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Thursday, March 17, 2011

The proper way to endorse a check to a third party

Properly endorsing a check to a third party involves passing over of a check to a party other than the person or company to whom the check is originally made payable. Not all banks accept third party checks as a matter of bank policy and liability risk control. Additionally, not all checks can be endorsed to third parties. 

For example, a check issuer may specifically restrict third party endorsement on the check. If a bank accepts a third party check, it may require your signature below the endorsement as evidence you have taken ownership of the check, and therefore any financial consequences should it bounce. The following illustrations detail 3 ways a third party check endorsement can be made, after which reference is made to applicable law for clarification of the endorsement terms and rules.

Regular third party check endorsement


The clearest way to endorse a check to a third party endorsement is to make it payable to a single person.  This would be done by placing the following endorsement at the appropriate end of the reverse side of the check. It is important to note banks use purple ink for check processing purposes and according to the Federal Deposit Insurance Corporation (FDIC), Regulation CC of the Expedited Funds Availability Act requires endorsements made to banks to not be purple. A regular third party endorsement looks like this:

Pay To the Order of:
Mr. Alfred E.A. Jones
Date (optional)

Your signature

The phrase 'Pay to the order of', is not specifically stated as required by the Uniform Commercial Code (UCC) regarding 'indorsements'. That is to say, it describes a blank indorsement as being a signature of a holder, making the check payable to the new bearer such as a bank. With the same reasoning, the same can be true for another person who holds a check that is indorsed.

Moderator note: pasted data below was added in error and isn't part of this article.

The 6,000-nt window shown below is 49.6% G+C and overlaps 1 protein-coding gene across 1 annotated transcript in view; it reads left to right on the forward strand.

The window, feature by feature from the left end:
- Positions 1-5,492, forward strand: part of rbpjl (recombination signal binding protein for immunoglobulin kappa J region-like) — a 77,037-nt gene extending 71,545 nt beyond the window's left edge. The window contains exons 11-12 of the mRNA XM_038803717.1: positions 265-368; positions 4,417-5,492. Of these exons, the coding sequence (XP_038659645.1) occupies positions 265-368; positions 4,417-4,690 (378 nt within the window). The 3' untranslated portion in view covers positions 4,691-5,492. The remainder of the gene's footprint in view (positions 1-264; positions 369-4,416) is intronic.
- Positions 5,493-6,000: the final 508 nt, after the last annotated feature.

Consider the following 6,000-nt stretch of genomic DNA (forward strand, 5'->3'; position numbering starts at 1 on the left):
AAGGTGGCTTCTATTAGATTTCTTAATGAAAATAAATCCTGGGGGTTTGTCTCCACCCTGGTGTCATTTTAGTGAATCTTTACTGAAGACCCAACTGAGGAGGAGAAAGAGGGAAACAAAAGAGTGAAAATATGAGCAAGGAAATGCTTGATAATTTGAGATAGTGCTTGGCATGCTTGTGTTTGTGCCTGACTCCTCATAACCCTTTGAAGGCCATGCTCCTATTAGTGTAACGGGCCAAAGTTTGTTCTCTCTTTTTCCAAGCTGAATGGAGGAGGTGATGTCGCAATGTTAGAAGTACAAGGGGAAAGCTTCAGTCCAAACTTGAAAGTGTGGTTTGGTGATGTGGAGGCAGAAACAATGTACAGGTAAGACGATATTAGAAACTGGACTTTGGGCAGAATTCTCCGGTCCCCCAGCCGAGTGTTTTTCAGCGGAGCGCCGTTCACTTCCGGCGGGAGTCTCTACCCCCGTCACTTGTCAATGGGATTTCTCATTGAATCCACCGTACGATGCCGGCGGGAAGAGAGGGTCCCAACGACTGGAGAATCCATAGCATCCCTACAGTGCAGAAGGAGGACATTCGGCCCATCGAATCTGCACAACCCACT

Dual third party check endorsement


Sometimes you may want to give a check payable to you to another person through a specific company, organization or account. In such case the check is still endorsed to a third party, however the endorsement includes two third party recipients, only one of which will receive the funds. This endorsement includes the company name followed by the letters FBO or words For the Benefit Of and the third party's name. This method is also used to verify the financial institution in which the check is to be deposited.

ABC Company/For the Benefit Of (FBO)
Mr. Alfred E.A. Jones
Date (Optional)

Your signature

The following video by Financial Advisor Patrick Munroe explains FBO check endorsements further:


Double third party check endorsement


This type of endorsement is written out below, and may also include your name in the second part of the third party endorsement. For example, in the Pay To the Order of endorsement above, if you are that party and you want to use that check to open a new account at ABC Company, the second 3rd party endorsement would be required under the first 3rd party endorsement like this:

Pay to the Order of:
Ms. Elaine I.D. Norman

Signature of endorser

ABC Company/FBO
Elaine I.D. Norman

Signature of Elaine I.D. Norman

Keep in mind the above double endorsement must still remain within the specified endorsement box at the end of the check's reverse side, in addition to complying with regulatory standards of check indorsement. Banks retain the right to not accept a third party check for reasons having to do with liability protection and risk management.

Check Indorsement law


Check indorsement is required by law; although it often referred to as endorsement, the legal terminology describes it with an 'i'. The Uniform Commercial Code (UCC) outlines some of the acceptable practices regarding check indorsement and is a collection of common state laws and rules regarding interstate commerce. Nevertheless, state laws and the Uniform Commercial Code are subordinate laws to Federal laws such as the Check 21 Act, according to the Check 21 Act.  Title 31 of the U.S. Code makes statutory the requirement for indorsement of checks. The US Code is derived from Federal legislation such as Check 21 and the Expedited Funds Availability Act.

Sources:

1. http://cfr.vlex.com/vid/240-13-indorsement-payees-19742462 (Title 31 USC)
2. http://www.law.cornell.edu/ucc/3/3-205.html (Uniform Commercial Code)
3. http://www.fdic.gov (Federal Deposit Insurance Corporation)